In February 1990, Japan Airlines (JAL) and NEC announced the joint development and operation of a system which was the first in the world to use AI to quickly generate monthly flight crew schedules for their entire flight staff of 2,200 employees. JAL and NEC started research and development on this system in 1986, and it was used in full-scale operations after use on a trial basis. The basis for this system was the LIME, a Lisp machine developed by NEC.
LIME was a backend machine which implemented the UTI-Lisp machine language instruction set, based on the architecture of the CHI-II inference machine for Prolog.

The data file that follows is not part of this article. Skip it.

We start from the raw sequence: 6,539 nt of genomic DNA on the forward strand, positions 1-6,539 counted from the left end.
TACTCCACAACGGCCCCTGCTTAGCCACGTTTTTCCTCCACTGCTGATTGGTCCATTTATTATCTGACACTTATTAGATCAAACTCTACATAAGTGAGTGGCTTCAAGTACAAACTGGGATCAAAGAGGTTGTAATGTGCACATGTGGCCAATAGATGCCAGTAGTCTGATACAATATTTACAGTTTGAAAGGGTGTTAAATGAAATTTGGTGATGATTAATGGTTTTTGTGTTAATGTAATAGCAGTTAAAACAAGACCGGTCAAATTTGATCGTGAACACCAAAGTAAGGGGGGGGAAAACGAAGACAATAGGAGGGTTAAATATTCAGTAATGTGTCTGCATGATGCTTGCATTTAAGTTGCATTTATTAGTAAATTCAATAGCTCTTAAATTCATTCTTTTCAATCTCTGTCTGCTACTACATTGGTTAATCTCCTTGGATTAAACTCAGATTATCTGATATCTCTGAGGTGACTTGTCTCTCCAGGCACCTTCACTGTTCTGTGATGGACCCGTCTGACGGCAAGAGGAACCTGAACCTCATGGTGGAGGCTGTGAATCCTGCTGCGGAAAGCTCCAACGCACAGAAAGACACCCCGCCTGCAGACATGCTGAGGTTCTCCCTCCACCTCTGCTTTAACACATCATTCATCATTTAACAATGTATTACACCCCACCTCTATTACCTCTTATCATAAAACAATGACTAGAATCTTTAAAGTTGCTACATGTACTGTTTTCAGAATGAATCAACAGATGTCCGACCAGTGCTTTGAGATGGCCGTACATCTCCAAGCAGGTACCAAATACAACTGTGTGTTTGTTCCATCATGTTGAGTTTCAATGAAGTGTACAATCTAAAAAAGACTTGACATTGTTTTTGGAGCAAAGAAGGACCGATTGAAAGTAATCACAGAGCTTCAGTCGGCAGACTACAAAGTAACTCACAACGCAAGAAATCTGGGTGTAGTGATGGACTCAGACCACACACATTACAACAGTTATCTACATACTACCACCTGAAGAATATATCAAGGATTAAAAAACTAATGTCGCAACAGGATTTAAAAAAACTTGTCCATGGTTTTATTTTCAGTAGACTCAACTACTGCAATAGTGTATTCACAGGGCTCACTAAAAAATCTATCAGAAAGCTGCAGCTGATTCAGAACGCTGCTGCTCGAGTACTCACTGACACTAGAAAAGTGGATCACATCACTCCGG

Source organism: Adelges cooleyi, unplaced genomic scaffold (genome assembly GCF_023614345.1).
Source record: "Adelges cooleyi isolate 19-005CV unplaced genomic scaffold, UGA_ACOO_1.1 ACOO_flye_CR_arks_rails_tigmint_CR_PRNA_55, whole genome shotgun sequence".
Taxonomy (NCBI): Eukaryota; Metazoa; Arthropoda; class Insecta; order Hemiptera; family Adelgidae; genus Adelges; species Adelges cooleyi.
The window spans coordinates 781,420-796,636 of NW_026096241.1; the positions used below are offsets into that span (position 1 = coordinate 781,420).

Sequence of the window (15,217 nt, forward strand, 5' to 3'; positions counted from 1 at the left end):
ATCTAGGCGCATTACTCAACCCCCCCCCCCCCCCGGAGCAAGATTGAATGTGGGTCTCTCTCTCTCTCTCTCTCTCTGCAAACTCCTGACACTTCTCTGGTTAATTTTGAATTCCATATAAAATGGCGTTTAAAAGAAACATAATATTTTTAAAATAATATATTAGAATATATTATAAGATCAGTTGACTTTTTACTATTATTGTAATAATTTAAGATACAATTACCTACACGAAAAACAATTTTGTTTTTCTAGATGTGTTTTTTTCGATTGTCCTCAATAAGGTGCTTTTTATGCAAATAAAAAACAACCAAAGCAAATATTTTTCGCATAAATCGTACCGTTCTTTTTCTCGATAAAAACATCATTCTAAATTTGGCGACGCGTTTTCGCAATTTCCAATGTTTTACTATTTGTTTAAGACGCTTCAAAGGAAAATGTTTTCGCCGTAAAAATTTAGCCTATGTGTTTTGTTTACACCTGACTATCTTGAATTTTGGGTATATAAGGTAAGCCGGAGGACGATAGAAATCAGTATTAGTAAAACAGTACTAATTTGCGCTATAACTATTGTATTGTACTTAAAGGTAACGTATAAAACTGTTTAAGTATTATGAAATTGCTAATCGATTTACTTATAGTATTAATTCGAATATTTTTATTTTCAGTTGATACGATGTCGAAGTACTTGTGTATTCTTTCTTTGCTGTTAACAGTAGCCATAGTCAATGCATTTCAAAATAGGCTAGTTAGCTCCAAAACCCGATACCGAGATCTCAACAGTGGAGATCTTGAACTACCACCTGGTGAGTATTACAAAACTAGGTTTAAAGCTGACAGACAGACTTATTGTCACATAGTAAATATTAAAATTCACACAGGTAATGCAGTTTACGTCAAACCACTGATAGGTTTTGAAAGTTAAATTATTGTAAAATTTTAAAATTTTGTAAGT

In terms of features, with a view to create an environment for high-speed execution of the large-scale artificial-intelligence application systems of the time on register-based machines, Lime was equipped with a memory system using 40-bit words with 8 bits to indicate the data type and memory whose capacity (320MB) was large for the time, and innovative micro-code was developed. Results of performance evaluation showed that the machine was 2 to 10 times faster than the best selling machine -- the standalone Symbolics/3600 -- which operated at almost the same machine cycle.